Veteran infielder Alex Cintron opts for retirement

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32-year-old infielder Alex Cintron, who had been playing with the Padres’ Triple-A club, decided to retire Tuesday, according to Tucson broadcaster Tim Hagerty.

Cintron chose to quit even though he was playing quite well.  He had two hits in his final game Monday, and he was sporting a .350/.394/.500 line in 60 at-bats for Tucson.

It’s easy to forget now, but the switch-hitting Cintron had 2,056 major league at-bats to his credit.  He won the Diamondbacks’ starting shortstop job by hitting an impressive .317/.359/.389 with 13 homers in 448 at-bats in 2003.  Technically he wasn’t a rookie at the time — though he had only 82 at-bats between 2001 and 2002, he spent too much time on the major league roster to qualify — or he would have found himself on some Rookie of the Year ballots.

Unfortunately, Cintron never duplicated that success.  He played in 154 games for the Diamondbacks in 2004, but he hit .262/.301/.363 and finished with only four homers.   He was somewhat better as a utilityman in 2005, but the Diamondbacks traded him to the White Sox for reliever Jeff Bajenaru after that season.  He went on to hit .268/.299/.366 with seven homers in 473 at-bats for the White Sox over the next two years.

After the 2007 season, Cinton started bouncing around.  He had 133 at-bats with the Orioles in 2008 and 26 with the Nationals in 2009.  He didn’t appear in the majors last year, and he opened this season in Mexico before signing a minor league deal with the Padres.

So, it wasn’t a remarkable career, but it was certainly a very good one for a guy who lasted all of the way to the 36th round in the 1997 draft.  Cintron twice finished in the top 10 in the NL in triples, and on July 8, 2004, he became the first player in Diamondbacks history to homer from both sides of the plate.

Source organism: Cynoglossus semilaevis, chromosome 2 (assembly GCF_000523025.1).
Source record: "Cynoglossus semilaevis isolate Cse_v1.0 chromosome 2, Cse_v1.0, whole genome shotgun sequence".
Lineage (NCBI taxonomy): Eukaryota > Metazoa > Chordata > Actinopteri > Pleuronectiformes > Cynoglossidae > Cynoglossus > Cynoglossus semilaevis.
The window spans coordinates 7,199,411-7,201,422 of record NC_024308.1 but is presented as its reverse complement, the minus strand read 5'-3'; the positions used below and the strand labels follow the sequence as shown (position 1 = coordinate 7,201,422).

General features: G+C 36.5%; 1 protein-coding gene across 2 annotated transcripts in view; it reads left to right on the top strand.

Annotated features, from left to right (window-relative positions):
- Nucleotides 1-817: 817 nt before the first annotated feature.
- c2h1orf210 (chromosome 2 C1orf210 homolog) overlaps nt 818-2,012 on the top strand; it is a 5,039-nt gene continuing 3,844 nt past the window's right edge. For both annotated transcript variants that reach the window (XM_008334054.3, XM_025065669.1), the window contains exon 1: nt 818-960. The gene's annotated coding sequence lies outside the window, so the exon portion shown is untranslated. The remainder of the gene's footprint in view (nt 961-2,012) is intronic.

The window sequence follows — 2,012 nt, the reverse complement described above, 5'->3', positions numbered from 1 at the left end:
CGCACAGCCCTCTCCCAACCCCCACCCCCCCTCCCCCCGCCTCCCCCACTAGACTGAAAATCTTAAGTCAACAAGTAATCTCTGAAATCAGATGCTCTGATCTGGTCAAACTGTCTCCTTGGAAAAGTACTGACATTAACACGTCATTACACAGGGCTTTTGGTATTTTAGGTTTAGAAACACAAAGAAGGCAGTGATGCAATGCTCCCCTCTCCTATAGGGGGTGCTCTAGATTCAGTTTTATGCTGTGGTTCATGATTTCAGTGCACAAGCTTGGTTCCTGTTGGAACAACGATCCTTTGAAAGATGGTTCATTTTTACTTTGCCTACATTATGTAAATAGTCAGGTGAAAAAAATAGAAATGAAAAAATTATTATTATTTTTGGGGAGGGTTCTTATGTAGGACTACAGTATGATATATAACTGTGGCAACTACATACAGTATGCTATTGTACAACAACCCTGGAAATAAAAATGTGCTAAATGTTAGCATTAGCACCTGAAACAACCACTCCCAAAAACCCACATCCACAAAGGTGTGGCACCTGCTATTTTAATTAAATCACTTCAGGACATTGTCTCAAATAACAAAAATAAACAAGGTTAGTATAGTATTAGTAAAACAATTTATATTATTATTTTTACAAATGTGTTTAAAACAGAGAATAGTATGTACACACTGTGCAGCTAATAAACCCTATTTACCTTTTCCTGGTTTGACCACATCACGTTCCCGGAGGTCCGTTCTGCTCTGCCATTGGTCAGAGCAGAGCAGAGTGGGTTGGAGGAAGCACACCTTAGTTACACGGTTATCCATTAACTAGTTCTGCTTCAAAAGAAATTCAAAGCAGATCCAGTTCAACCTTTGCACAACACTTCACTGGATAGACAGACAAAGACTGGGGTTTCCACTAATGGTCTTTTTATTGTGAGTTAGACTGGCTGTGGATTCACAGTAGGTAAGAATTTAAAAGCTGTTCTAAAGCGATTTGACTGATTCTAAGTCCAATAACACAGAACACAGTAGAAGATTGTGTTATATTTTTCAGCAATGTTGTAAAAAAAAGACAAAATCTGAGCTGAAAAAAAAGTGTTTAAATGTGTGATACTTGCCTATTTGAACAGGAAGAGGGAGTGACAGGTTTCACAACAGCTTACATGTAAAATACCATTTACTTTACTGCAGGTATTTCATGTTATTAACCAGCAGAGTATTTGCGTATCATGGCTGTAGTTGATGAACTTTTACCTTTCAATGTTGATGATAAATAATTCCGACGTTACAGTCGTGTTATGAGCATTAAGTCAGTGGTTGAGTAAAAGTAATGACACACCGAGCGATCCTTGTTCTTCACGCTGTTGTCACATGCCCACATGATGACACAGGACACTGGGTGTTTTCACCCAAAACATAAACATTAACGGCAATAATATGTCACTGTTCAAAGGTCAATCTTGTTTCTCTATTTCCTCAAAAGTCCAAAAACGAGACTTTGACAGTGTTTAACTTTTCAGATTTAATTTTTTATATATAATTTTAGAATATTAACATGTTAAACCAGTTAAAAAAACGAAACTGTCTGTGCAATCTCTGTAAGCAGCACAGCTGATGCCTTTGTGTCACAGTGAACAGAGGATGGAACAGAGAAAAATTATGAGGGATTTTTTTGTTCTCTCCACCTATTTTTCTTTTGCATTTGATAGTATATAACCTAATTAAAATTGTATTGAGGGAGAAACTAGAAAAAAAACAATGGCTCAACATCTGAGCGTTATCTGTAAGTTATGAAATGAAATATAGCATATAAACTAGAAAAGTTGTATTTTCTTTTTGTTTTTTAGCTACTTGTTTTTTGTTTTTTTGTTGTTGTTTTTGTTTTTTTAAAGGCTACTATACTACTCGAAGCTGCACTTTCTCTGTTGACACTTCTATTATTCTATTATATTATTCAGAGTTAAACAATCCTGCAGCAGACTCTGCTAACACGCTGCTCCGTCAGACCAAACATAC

Hunter Pence is mashing for the Rangers

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Hunter Pence was thought to be on his way to retirement after a lackluster 2018 season with the Giants. As he entered his mid-30’s, Pence spent a considerable amount of time on the injured list, playing in 389 out of 648 possible regular season games with the Giants from 2015-18.

Pence, however, kept his career going, inking a minor league deal with the Rangers in February. He performed very well in spring training, earning a spot on the Opening Day roster. Pence hasn’t stopped hitting.

Entering Monday night’s game against the Mariners, Pence was batting .299/.358/.619 with eight home runs and 28 RBI in 109 plate appearances, mostly as a DH. Statcast agrees that Pence has been mashing the ball. He has an average exit velocity of 93.3 MPH this season, which would obliterate his marks in each of the previous four seasons since Statcast became a thing. His career average exit velocity is 89.8 MPH. He has “barreled” the ball 10.4 percent of the time, well above his 6.2 percent average.

What Pence did to a baseball in the seventh inning of Monday’s game, then, shouldn’t come as a surprise.

That’s No. 9 on the year for Pence. Statcast measured it at 449 feet and 108.3 MPH off the bat. Not only is Pence not retired, he may be a lucrative trade chip for the Rangers leading up to the trade deadline at the end of July.